Construction Experts Ask: Have We Hit Bottom Yet?
Have we hit bottom? That’s the question the Associated General Contractors (AGC) of America and Reed Construction Data asked during a webinar in
“Total construction spending is likely to hit bottom before the end of this year,” said Jim Haughey, Reed Construction Data chief economist. For the nonresidential sector specifically, starts are expected to reach a bottom this
Haughey offered three landmarks to watch for to know when the economy has reached its bottom:
• First is the consumer confidence index. “This has been a major contributor as to how quickly this recession has developed,” he says. He says this marker needs to rise to about 70 and stay there for several months, and that’s not likely to occur until “well into the
• The second point is the inventory/sales ratio; he says this factor will have to decline for several months back down to around 1.3 before factories will recall workers, and that’s expected to occur in the
• The third item is that we’ll “have to see some improvement in the credit
Haughey also reminded listeners, “There’s still a lot of business out there … stretch your market concept a little bit.”Ken Simonson, chief economist for AGC, said that while single-family residential may see improvements, for multi-family construction, “I don’t see any improvement before 2010 at
Haughey explained that the recession is deepest in those states where the housing collapse has been most severe. However, one part of the country—the Gulf Coast—was expanding. He pointed to Texas as a strong market. He noted, on the other hand, that recession has barely gotten started in Northeast, since “this part of the country always feels the slowdown late because of the industry here” and predicted that would be one of the last areas to see improving construction. When one questioner asked where to refocus construction efforts, Simonson said, “I would pick out very small spots, those around military bases that are getting realignment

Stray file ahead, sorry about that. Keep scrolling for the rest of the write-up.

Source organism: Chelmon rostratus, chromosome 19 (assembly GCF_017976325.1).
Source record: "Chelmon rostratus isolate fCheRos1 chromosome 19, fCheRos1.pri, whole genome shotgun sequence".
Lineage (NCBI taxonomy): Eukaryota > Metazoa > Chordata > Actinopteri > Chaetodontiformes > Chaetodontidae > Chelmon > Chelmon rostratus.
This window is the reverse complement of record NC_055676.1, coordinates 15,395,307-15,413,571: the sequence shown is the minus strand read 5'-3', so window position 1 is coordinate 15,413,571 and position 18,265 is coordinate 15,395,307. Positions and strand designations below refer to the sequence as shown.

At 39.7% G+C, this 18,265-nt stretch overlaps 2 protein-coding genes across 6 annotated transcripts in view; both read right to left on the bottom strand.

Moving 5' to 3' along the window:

Haughey added, “College towns always hold up better,” supporting his comment that educational building would stay strong by further explaining that with students “once they’re there they’re
However, Simonson said, “by and large this is a national slowdown.”
Simonson also addressed labor costs. He pointed out that the construction has seen large drops in employment in the last 12 months, yet average hourly earnings rose rapidly. “That’s because in part there were union contracts signed at the beginning of the year … that locked in rates,” he explained. He also noted that the construction work that has continued largely has used specialized workers who are likewise more highly
Unemployment is expected to peak at 9 percent sometime next year, according to Haughey. “It’s going to be several more years of a somewhat sluggish economy,” Haughey said.
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